Though I wouldn't characterize any of Q-Games' titles as being especially easy, none possess the penchant for punishment boasted by the recently announced PixelJunk Sidescroller
. That's fairly appropriate, considering the hellacious difficulty barriers that are customary for the shoot-em-up genre. Still, it's tough to stop and smell the audiovisual roses that pepper the stylish developer's games when you're also concerned with weaving through wall after wall of small, spherical bullets.
Preparing myself for a somewhat relaxing synesthetic experience, my decision at PixelJunk Sidescroller
's difficulty screen was absentminded: "Normal should be fine," I said, with unknowing hubris. It was far from fine
Folks who managed to unlock the secret last level of PixelJunk Shooter 2
should be familiar with Sidescroller's set-up: It's a Gradius
-style shooter which pushes the player's ship ever rightward as they blast through wave after wave of serpentine-patterned foes. A handful of Shooter
's elemental elements make a return, as players' health can still be restored by dousing themselves with water, or depleted by dousing themselves in flame. (You probably could have figured that last part out on your own.)
Players can swap between three different weapons at will on their eastbound flight: A rapid-fire machine gun, a slower but more powerful laser beam and an even slower homing missile attack. Each can be upgraded by collecting power-ups from fallen enemies, and each serves a specific purpose depending on what ring of bullet hell you're currently navigating. Need to focus on dodging? The missiles are where it's at. Need to take down a line of enemies? Laser beams, friend.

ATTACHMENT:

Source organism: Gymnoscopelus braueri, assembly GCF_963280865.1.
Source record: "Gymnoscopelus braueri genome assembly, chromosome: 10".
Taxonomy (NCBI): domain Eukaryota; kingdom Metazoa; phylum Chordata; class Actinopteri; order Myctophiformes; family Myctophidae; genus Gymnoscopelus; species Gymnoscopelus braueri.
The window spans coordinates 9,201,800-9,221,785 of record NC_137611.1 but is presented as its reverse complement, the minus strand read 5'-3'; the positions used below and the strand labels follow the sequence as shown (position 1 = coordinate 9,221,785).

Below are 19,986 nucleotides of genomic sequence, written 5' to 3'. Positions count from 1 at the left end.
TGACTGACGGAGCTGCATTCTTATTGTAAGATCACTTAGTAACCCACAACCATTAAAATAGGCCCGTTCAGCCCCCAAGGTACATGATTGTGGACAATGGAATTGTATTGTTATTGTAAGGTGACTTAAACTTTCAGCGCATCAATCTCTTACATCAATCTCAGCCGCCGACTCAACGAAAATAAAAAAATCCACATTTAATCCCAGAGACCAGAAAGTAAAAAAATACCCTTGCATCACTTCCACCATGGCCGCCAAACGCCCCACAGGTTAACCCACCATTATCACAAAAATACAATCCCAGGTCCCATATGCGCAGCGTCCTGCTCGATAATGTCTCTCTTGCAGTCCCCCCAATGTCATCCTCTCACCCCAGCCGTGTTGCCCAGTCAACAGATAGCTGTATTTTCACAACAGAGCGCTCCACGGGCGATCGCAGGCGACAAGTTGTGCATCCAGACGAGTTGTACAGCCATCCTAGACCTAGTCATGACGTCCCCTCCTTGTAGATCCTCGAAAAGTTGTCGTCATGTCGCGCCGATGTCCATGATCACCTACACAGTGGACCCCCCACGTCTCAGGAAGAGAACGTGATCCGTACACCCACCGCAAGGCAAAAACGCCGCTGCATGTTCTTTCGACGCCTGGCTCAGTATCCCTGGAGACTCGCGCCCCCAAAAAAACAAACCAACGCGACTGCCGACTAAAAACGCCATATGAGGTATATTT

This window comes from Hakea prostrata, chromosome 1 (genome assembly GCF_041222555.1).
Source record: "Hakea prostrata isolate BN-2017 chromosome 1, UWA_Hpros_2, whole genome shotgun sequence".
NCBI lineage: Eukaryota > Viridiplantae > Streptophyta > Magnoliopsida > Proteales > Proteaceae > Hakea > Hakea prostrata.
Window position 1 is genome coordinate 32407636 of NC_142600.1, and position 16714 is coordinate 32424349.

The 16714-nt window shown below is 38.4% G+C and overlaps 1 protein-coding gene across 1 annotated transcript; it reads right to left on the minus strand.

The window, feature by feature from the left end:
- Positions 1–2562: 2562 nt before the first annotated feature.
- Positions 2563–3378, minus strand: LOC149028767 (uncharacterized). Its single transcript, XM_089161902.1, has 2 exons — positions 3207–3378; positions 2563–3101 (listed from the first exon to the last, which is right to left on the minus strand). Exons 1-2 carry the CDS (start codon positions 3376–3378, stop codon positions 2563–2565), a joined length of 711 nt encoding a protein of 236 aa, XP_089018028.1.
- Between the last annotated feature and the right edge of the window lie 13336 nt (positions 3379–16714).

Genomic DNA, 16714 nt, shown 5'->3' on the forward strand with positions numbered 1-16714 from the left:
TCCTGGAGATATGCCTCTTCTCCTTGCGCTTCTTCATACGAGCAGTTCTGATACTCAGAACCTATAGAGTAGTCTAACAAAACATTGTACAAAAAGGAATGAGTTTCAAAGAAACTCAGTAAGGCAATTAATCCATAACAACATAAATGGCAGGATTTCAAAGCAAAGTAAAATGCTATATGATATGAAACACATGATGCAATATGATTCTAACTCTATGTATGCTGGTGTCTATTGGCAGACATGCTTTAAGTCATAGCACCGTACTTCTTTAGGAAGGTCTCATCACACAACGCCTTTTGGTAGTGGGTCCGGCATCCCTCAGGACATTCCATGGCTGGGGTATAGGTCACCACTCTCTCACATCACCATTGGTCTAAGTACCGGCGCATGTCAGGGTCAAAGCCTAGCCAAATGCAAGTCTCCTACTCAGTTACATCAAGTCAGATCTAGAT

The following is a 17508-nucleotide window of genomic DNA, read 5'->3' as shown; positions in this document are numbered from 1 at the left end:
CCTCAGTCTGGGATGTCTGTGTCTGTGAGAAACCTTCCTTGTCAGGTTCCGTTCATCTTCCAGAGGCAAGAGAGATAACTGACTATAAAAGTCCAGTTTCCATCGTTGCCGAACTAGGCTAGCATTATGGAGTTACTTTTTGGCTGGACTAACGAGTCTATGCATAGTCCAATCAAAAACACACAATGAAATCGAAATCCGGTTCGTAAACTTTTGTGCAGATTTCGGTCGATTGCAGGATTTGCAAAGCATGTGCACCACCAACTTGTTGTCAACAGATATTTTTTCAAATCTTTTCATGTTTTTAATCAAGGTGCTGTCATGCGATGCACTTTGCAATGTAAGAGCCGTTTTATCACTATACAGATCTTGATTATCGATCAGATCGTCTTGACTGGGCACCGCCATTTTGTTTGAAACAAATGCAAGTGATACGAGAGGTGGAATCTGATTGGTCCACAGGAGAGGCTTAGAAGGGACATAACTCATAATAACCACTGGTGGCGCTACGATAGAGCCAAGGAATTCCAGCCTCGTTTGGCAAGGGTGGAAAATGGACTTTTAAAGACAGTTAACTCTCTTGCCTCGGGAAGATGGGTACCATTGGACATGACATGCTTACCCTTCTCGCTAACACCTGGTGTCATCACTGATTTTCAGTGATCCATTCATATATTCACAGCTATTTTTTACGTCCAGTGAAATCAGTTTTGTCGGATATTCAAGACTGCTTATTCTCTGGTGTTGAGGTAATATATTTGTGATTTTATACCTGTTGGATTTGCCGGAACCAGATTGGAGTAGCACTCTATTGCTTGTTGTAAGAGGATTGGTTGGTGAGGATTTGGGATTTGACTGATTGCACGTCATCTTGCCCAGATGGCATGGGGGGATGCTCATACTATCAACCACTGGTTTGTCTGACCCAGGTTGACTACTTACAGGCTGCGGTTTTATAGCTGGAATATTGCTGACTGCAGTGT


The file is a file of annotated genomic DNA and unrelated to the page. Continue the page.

It's a new direction for the franchise, but it's far from untreaded territory for the industry-at-large. Q Games is clearly courting a retro audience, here -- though that much should be evidenced by the game's very display, which is made to simulate a crummy, scanline-covered monitor. If, for some reason, you miss that revealing clue, you only have to play the game for a few minutes before you realize it also possesses a difficulty level rarely implemented outside of classic quarter-guzzlers.
My instinctual decision to play the game on it's "Normal" difficulty -- there was no "Hard" option on the demo I played, thank goodness -- resulted in my frequent failure, and a humbling decline to "Easy." After my third or fourth death in the lower gear, the demo handler explained that the game will possess another difficulty mode which will allow players to customize the game's every element: Enemy types, enemy health, player health and, presumably, number of bullets.
With it's local co-op and its focus on arcadey, score-chasing competition, PixelJunk: Sidescroller seems like it could be a neat accompaniment to the Shooter series. However, it's promised capacity to make the game as easy as your fragile heart desires -- or as difficult as your completely insane robot heart desires -- might just end up being its standout feature.